This Yamaha computer was specialised in music and sound production. In fact it was a classic MSX 1, with a special Yamaha synthesizer built-in (SFG-01) and optional piano keyboard. It was clearly designed to be a computer for musicians.
You got 48 internal voices with a really suprising quality for that time. It was a real synthesizer (equivalent of the Yamaha DX-9 synth.), with which you could change or create your own sounds.
The CX5M was in fact the same computer as the Yamaha YS-503, but it had the SFG-01 Sound Module and MIDI interface integrated.
Malcolm Ramage adds:
The FM sound module in the CX5M was the synthesizer guts of Yamaha's FB-01 sound module and with a little utility, you could swap sounds between the CX5 and the FB-01.
Yamaha also released the C1 music laptop, this was an IBM compatable laptop, with 4 inbuilt MIDI ports for musicians on the move. The only other laptops that had anything similar were the Atari STacy and the ST Book.
This was truly an innovative piece of equipment. Not only was it a DOS (MSX-DOS) computer, but it was just like having a DX-9 synth, if you had the YK-10/20 keyboard, which I, of course owned along with it.
I composed so many songs, concertos, hymns, etc on it. I had quite a few of the ROM cartridges, the disk drive, the SERIAL printer, the YK-20 keyboard and the FB-01 sound module (a DX-7 in a box).
You could edit all the sounds-EASILY! You could write and print music. You could write text documents. This thing was not only fast, but easy to program in BASIC. I wish I still had it. Someone should come up with something similar today....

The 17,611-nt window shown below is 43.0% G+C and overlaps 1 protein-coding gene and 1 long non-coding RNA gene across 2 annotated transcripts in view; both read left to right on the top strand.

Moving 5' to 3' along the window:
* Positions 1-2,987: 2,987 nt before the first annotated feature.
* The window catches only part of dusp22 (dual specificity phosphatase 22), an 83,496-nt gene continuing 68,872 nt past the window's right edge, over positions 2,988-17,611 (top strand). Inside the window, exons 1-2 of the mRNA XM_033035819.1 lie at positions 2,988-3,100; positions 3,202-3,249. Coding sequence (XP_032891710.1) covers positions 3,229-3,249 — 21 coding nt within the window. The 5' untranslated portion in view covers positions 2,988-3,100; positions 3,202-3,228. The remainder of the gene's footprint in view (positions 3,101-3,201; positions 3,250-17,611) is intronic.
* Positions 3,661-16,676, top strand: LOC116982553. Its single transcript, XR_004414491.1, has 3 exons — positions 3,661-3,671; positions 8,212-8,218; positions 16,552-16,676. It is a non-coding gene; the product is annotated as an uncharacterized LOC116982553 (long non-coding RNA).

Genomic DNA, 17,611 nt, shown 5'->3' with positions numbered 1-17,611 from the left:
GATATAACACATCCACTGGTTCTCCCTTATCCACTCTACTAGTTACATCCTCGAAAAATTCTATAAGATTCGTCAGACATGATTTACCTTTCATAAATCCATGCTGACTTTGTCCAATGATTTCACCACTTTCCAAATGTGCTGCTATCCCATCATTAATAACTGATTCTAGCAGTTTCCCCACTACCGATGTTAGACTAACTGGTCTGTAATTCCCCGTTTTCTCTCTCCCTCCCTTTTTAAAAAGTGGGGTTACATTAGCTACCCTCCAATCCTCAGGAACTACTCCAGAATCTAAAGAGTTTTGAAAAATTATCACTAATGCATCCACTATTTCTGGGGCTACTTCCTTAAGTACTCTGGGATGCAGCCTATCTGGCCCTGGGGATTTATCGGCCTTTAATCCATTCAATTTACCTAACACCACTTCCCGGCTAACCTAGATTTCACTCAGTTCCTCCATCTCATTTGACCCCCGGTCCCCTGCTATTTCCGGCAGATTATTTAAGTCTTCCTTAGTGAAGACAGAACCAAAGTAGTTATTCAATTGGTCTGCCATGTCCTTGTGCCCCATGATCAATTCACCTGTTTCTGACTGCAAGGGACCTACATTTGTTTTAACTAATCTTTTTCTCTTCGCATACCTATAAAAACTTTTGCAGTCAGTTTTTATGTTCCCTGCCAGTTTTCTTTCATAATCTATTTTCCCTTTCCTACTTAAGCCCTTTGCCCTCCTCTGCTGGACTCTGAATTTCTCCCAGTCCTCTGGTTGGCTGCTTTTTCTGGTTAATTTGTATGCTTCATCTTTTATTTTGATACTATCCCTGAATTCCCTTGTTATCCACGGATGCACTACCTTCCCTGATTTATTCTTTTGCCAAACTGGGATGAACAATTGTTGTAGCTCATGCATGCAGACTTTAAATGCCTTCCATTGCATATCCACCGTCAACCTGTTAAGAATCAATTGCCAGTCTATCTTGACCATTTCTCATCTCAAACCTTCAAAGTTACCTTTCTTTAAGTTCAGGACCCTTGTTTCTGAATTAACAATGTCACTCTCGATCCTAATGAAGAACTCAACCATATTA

i have the base computer and key board controller where could i sell it
Saturday 2nd March 2013
The CX5M was my first computer and it served it''s purpose well. I used the music composition software cart and also a DX7 librarian with it. I saved to data cassette tape until I added the floppy drive for $200. I also added the MIDI keyboard which at that time was limited to note on/off and velocity only. It drew me into electronic music in such a way that I hope new technology like the Raspberry Pi will do for my children. I ended up gifting it to the Sound Department at Columbia College, Chicago in 1994. I wish I had it back now for my kids!
Wednesday 28th November 2012
Mac Rutan (Florida, USA)
I bought cx5m in 1985,recorded on 2 albums, few singles, played live at Atonal festival, Berlin 1986 using it. I loved it, especially the voice editing program.
Wednesday 21st March 2012
CX5M Music Computer
BUILT IN LANGUAGE
Microsoft Extended Basic (MSX Basic V1.0)
QWERTY Mechanical keyboard, 73 keys
32 kb (up to 64 kb)
32 kb BASIC/BIOS ( MSX BASIC V1.0)
Mode 0 : 40 x 24 Mode 1 : 32 x 24
Mode 2 : 256 x 192 with 16 colors (Hires mode) Mode 3 : 64 x 48 with 16 colors (Multi colour mode) 32 sprites